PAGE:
It signifies the end of the positional only parameters, parameters you cannot use as keyword parameters. Before Python 3.8, such parameters could only be specified in the C API.
It means the
key argument to
__contains__ can only be passed in by position (
range(5).__contains__(3)), not as a keyword argument (
range(5).__contains__(key=3)), something you can do with positional arguments in pure-python functions.
Also see the Argument Clinic documentation:
To mark all parameters as positional-only in Argument Clinic, add a
/on a line by itself after the last parameter, indented the same as the parameter lines.
and the (very recent addition to) the Python FAQ:
A slash in the argument list of a function denotes that the parameters prior to it are positional-only. Positional-only parameters are the ones without an externally-usable name. Upon calling a function that accepts positional-only parameters, arguments are mapped to parameters based solely on their position.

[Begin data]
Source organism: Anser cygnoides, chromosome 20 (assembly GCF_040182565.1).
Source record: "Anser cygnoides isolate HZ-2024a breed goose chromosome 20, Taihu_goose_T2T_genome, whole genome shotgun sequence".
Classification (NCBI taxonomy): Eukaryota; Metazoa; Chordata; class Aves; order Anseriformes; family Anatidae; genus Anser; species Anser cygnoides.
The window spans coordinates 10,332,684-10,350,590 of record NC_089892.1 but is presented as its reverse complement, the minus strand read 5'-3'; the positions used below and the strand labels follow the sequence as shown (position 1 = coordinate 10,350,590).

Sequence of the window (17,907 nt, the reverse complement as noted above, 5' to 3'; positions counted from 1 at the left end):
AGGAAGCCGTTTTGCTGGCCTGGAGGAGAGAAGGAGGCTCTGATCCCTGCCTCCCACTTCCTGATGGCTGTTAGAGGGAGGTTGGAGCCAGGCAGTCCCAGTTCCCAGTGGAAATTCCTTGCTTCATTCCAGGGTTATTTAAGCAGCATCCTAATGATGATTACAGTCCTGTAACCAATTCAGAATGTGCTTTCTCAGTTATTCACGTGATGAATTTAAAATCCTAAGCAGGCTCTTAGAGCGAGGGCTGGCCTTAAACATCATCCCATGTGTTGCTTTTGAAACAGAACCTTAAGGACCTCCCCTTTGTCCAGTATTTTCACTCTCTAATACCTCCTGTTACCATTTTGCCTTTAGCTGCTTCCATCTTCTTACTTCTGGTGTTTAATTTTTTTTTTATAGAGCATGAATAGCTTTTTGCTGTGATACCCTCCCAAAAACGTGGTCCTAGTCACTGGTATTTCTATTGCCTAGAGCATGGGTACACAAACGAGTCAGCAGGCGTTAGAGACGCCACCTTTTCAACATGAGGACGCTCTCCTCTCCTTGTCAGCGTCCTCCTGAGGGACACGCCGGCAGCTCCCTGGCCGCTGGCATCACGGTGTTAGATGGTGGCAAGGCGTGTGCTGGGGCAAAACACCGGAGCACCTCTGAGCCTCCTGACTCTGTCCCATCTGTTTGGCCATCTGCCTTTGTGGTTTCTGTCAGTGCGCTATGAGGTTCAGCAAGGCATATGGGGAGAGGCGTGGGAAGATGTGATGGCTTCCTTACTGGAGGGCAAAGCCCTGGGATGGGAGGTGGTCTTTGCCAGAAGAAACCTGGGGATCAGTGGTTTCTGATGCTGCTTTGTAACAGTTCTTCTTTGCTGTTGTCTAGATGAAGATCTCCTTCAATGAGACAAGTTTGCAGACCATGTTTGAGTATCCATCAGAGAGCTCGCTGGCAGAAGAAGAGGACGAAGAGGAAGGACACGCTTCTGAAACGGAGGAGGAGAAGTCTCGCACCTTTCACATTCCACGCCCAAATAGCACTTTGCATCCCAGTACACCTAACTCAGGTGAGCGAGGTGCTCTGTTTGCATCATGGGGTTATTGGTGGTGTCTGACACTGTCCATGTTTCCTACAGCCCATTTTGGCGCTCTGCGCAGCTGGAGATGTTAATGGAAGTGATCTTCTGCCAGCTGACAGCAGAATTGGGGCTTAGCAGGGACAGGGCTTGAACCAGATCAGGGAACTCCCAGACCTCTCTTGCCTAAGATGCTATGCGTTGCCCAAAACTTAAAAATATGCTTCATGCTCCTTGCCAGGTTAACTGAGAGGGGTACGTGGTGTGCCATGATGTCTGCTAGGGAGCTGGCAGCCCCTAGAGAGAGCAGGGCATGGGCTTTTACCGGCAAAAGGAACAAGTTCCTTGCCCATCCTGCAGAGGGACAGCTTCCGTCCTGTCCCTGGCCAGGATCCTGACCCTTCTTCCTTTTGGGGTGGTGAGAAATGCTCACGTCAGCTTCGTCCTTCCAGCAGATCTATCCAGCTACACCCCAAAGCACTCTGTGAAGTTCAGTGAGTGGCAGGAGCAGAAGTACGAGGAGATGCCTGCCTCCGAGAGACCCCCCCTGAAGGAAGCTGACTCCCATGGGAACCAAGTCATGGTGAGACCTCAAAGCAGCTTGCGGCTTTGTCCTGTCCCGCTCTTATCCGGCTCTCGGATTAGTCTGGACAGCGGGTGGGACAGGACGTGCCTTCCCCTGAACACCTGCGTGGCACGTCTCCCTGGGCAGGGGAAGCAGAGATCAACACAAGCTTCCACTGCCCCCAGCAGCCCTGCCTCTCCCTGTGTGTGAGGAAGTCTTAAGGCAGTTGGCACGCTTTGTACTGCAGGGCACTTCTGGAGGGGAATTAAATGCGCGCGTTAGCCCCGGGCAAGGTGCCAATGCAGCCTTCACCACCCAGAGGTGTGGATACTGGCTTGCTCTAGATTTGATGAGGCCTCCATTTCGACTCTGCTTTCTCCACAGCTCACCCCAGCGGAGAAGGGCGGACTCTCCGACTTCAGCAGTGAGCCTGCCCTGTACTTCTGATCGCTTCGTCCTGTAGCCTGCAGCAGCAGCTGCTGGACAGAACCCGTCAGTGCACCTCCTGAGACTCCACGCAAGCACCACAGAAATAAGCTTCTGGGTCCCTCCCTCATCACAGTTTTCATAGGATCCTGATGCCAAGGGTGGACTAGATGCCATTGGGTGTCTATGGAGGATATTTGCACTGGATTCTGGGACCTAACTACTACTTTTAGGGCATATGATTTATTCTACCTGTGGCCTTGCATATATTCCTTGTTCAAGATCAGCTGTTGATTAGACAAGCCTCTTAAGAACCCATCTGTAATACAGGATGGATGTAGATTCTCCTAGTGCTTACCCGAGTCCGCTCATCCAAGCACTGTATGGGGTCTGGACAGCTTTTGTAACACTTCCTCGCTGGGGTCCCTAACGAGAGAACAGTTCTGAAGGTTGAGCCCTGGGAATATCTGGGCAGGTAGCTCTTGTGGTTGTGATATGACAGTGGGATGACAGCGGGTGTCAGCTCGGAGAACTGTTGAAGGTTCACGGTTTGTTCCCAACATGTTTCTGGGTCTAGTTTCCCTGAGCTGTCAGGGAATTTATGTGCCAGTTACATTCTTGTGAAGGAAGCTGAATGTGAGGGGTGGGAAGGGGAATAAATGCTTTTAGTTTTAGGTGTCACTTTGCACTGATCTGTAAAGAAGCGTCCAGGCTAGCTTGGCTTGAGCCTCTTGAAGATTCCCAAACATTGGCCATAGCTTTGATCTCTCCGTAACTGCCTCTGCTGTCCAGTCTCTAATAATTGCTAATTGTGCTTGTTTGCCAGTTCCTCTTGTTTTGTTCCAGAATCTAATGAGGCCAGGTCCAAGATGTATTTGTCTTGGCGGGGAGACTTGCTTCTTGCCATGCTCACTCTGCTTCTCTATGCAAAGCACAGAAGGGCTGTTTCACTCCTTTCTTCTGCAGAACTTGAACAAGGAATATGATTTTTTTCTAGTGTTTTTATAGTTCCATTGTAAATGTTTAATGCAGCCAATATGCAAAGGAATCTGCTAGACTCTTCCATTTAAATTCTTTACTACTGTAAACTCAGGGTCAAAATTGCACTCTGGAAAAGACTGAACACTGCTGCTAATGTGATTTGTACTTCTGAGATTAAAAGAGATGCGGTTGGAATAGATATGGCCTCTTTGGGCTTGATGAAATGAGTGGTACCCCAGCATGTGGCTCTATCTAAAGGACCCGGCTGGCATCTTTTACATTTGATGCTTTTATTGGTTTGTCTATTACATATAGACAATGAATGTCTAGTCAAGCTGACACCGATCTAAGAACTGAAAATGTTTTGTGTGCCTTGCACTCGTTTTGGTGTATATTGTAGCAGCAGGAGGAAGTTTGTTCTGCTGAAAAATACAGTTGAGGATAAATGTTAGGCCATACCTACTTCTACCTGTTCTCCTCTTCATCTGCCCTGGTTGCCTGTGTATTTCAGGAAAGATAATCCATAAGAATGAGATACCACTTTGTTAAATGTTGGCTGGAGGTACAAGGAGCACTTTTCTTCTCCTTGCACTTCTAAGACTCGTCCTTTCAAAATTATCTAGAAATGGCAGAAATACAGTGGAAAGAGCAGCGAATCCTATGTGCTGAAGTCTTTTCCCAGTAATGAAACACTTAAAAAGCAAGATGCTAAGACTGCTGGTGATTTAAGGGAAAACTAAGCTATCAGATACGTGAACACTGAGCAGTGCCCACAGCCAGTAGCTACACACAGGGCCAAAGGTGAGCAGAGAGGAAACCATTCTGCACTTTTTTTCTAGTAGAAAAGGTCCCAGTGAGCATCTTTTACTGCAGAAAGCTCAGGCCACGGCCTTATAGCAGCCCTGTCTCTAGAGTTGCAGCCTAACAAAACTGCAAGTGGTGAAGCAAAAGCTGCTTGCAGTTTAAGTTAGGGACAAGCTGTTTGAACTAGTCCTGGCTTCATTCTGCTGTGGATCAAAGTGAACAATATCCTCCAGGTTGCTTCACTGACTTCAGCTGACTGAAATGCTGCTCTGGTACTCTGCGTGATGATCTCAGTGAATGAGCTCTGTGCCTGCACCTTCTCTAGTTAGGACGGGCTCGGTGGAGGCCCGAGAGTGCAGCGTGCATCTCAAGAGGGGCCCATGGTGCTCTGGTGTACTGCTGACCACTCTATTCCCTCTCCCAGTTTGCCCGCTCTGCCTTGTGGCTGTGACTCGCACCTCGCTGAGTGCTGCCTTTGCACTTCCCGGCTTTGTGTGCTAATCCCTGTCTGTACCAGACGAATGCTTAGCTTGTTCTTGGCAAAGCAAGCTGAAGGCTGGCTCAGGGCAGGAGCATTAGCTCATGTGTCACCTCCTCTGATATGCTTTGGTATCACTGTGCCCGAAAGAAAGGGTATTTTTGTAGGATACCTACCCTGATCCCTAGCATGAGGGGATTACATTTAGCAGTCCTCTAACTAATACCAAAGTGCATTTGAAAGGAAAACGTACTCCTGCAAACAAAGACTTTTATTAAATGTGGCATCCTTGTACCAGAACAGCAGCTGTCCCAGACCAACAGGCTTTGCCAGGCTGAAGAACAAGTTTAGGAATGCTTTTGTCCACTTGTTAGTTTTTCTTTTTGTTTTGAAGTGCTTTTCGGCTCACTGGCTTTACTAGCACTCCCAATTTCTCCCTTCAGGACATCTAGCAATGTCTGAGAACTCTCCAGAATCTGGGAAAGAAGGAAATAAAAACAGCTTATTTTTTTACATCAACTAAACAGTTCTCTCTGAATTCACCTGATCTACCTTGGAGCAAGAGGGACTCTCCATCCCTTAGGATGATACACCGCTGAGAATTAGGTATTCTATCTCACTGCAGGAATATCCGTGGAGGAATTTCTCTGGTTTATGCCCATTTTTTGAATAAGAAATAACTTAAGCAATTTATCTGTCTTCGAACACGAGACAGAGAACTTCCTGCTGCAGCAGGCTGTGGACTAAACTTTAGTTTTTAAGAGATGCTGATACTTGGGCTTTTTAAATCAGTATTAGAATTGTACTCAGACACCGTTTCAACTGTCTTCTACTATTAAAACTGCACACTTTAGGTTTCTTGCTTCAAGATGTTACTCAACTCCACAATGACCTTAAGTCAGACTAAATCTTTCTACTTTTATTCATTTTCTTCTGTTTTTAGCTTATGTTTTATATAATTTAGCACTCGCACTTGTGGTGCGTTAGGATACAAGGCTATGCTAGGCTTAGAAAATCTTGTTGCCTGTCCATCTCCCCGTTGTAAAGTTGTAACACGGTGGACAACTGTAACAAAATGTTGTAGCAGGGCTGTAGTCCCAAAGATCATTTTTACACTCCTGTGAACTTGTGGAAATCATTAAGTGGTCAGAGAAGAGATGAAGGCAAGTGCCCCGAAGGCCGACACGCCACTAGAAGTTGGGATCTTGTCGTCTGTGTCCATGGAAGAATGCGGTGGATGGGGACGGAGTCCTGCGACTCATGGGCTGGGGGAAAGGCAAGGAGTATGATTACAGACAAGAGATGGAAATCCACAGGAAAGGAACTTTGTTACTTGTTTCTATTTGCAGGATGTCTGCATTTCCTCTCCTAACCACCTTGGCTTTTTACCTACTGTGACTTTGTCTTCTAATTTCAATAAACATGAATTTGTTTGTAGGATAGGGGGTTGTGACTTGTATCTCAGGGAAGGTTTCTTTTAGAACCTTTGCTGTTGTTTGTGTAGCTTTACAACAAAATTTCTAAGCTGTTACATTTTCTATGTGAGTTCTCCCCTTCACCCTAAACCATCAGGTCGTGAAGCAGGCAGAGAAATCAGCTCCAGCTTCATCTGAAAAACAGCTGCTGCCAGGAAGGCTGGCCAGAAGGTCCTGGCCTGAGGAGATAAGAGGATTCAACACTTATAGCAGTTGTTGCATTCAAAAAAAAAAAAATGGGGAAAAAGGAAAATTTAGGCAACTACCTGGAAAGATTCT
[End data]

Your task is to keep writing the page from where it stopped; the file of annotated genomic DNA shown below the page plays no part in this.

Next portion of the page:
The syntax is now part of the Python language specification, as of version 3.8, see PEP 570 – Python Positional-Only Parameters. Before PEP 570, the syntax was already reserved for possible future inclusion in Python, see PEP 457 – Syntax For Positional-Only Parameters.
Positional-only parameters can lead to cleaner and clearer APIs, make pure-Python implementations of otherwise C-only modules more consistent and easier to maintain, and because positional-only parameters require very little processing, they lead to faster Python code.